I tram what I tram

Having developed an interest in VBCW which includes lurking over at the Gentleman’s Wargame Parlour where everyone is frantically developing armies including armouring everyday 30’s vehicles, I thought an armoured tram would make a good start, especially as no one else seems to have realised the beauty of this regular piece of transport with boiler plate rivetted onto it. So I picked up a couple of Lledo “Days Gone By” trams from Ebay and set to work. Now I realise a lot of folk collect diecast vehicles of this type, and like the ones I bought, keep them in the original boxes as part of their collecting fetish. If you are such a collector I strongly advise you don’t read much further, I take these toys out of the box and modify them. However if you’re looking at bashing together some really cheap pieces for 28mm read on.

First it’s time to get rid of the seats on the top deck, which is best done by wiggling one end up and down as seen above.

It’ll soon snap off revealing the metal below. The hole is where the metal pole sits, you know the thing you’d grab if you were boarding, like that on an older London bus. Do this to both ends.

These are the pieces which will come off. The black piece is for keeping, it’s the rod which powers the tram from overhead power lines. The rest is for the scraps box.

That will leave you with this. Now I base 28mm figures on tuppences, and thanks to the gaming gods a tuppence fits this top deck. So I want to put in a new floor, and then I’ll be able to get four figures on this top deck. So the top of the spiral steps and the “nipple” at either end have to go and being cast metal it’s time for some dremel action. Now a fresh cutting disc is too large to fit in, so use one which has seen some cutting and is therefore smaller.

Once you’ve managed that it’s time to put a couple of styrene or plasticard strips in to ensure a level floor. Notice anything different about this picture and the previous one?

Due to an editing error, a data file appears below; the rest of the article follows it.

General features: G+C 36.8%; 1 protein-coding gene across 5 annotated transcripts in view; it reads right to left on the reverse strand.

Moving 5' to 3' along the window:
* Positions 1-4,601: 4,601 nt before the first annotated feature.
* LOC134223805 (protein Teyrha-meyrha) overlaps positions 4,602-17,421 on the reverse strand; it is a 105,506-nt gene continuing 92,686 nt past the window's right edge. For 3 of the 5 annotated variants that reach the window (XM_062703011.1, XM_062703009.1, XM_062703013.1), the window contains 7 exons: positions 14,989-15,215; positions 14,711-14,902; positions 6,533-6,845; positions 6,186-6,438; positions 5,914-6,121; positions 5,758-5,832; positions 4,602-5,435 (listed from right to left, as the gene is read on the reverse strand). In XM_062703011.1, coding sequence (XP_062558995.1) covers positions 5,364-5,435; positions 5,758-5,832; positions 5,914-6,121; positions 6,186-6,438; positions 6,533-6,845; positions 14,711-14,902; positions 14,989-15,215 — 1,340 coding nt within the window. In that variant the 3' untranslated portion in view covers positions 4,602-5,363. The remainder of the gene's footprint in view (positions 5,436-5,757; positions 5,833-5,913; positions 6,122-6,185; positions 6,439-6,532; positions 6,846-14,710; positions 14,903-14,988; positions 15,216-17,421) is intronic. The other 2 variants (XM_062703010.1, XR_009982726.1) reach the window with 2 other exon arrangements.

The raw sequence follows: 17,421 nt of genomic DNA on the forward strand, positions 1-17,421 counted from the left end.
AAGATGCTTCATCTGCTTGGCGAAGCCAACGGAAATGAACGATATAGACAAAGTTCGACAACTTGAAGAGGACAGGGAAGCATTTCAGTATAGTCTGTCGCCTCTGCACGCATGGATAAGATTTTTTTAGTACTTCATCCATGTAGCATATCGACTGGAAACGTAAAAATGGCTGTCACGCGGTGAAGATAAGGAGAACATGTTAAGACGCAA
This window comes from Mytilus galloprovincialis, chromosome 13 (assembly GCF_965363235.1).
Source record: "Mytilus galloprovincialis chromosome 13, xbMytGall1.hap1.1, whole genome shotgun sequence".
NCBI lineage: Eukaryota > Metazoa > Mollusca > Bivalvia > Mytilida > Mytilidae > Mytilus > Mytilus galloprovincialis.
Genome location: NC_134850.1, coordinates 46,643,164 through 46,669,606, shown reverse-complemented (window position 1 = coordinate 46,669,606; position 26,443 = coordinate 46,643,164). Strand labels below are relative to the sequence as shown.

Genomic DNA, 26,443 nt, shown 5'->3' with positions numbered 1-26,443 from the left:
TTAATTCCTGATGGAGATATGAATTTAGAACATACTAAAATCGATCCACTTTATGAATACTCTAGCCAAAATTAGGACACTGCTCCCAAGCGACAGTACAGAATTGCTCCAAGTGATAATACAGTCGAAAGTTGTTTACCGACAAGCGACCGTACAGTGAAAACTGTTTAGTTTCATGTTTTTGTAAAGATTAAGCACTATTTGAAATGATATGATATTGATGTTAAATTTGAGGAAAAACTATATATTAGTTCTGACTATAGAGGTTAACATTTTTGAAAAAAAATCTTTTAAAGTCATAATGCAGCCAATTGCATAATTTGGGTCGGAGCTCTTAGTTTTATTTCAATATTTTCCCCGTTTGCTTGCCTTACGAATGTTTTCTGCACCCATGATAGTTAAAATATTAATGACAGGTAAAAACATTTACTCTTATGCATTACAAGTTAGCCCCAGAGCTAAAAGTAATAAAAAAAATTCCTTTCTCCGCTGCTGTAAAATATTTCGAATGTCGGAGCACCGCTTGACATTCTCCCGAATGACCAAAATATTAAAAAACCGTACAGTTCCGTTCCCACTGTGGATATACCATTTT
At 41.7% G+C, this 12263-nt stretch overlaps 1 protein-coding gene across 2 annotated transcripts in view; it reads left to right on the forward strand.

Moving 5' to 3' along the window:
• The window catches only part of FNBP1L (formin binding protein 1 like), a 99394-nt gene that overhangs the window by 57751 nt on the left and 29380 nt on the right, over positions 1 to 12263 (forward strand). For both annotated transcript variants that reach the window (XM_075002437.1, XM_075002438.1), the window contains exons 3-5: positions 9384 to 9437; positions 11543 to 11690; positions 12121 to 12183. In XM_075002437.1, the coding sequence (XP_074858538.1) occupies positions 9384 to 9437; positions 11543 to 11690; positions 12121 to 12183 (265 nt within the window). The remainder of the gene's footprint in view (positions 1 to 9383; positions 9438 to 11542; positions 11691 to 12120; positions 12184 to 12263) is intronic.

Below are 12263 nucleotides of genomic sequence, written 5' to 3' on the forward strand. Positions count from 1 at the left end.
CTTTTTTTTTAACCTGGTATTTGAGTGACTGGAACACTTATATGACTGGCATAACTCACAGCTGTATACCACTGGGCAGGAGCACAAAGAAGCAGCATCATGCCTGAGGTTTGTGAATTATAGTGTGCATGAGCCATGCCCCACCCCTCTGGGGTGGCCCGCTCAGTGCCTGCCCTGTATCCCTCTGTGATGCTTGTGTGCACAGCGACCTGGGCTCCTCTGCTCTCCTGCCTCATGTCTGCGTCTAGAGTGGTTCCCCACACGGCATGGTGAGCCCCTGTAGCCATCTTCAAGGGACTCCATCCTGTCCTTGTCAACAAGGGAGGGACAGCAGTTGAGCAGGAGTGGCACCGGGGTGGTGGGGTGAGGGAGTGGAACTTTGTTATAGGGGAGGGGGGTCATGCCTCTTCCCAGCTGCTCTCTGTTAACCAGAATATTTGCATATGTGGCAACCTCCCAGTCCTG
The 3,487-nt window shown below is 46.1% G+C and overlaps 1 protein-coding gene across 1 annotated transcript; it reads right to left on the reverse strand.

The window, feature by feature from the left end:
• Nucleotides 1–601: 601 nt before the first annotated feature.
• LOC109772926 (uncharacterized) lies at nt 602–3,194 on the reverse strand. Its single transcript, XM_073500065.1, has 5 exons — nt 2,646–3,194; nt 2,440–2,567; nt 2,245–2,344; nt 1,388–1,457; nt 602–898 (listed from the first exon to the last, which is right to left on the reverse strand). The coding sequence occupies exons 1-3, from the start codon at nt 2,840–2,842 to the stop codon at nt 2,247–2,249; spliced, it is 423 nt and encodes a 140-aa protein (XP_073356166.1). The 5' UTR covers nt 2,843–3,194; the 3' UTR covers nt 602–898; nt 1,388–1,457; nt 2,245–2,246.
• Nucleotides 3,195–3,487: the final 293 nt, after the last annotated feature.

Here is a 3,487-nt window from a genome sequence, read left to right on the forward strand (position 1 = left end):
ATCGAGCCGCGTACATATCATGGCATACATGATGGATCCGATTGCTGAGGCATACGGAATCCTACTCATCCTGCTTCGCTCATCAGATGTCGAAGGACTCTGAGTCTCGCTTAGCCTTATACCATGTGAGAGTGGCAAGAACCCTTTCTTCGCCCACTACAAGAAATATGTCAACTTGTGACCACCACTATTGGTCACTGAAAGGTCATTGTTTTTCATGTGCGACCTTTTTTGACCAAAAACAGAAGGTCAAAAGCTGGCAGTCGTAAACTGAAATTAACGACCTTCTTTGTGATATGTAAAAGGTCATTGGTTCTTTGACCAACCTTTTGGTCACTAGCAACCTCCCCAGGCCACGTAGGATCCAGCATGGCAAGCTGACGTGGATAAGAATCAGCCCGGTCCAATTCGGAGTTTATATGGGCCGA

In simply handling this model the pop rivet on one side has popped loose. Just as well really as closer inspection reveals how the driver’s cab this end doesn’t sit totally square with the bulk of the model, and in gentley coaxing it back to perfection it’s eventually snapped off. No wonder Lledo collectors don’t take them out of the box! So I’ve taken this opportunity to remove the front bumper, which is also an automatic brake in case someone should fall in front of the tram. However the other bumper, the series of parallel bars forward of the wheels, stays as it’s the auto-brake for items which might derail the tram. For an armoured version the first isn’t really wanted as it would allow the tram to be disabled in game with a stout kick, whereas the latter is rather important.

So what I now have is this collection of pieces, but for the next one I think I might do this to start with as it makes the cutting off of the top of the staircase a lot easier.

So back to the top deck. I’ve cut a planked floor from grooved plasticard and rounded it off to fit neatly, and included a pair of hatches for the top of the staircases.

And then glued it firmly into place with superglue gel.

Next is the plate for the “front” of the tram. Trams typically didn’t have a front, but this one will have a highly armoured front and a not-so-armoured rear. I’ve made measurements and cut a flat piece of plasticard with a slit for the driver, a space for the destination board, and a firing port at the top. Then I’ve wrapped the card around a former and sat it in boiling water so it’ll curve. Remember how a tuppence fits really neatly onto the top deck? I’ve used a pile of them as the former.

This piece has then been glued and clamped into place, once I’d fixed the cab back into place as well as fitted a strut along the railings on either side at the top. This part of the model is now rock solid.

Next is the side plate, which has been measured and had three hatches cut into it.

And the same for the other side, the rear is next, but with more of an easy access to it.

Like this. Here you can see I’ve painted it and applied rivets with blobs of superglue gel. I’ve also put the upright pole back and glued it in.

I’ve added some plates purely because they look right on such a beast. Also set the hatches open to various degrees and glued them into position.

A lick of paint and varnish, as well as replacing the rest of the chassis and the “K6 tram with (patent applied for) Calveley non-spalding armour” is ready for delivery. The additional hatch above the bogies is for the handcrank for the added in-built turntable, but that’s top secret so best I don’t mention it.

The Anglican League proudly take delivery of their latest tool in the fight against the fascists.

Even if the driver has reservations about the safety of the rear cab.

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2 Responses to “I tram what I tram”

  1. Vampifan Says:

    That’s a fantastic conversion, Phil, and a great “how to” tutorial. Many congratulations on a stunning model!

  2. A very British motor pool « Says:

    […] for the weapons of mass transportation, namely my first VBCW conversions the armoured tram, two buses in East Kent Road Car Company colours (including decals!), and a delightful French […]

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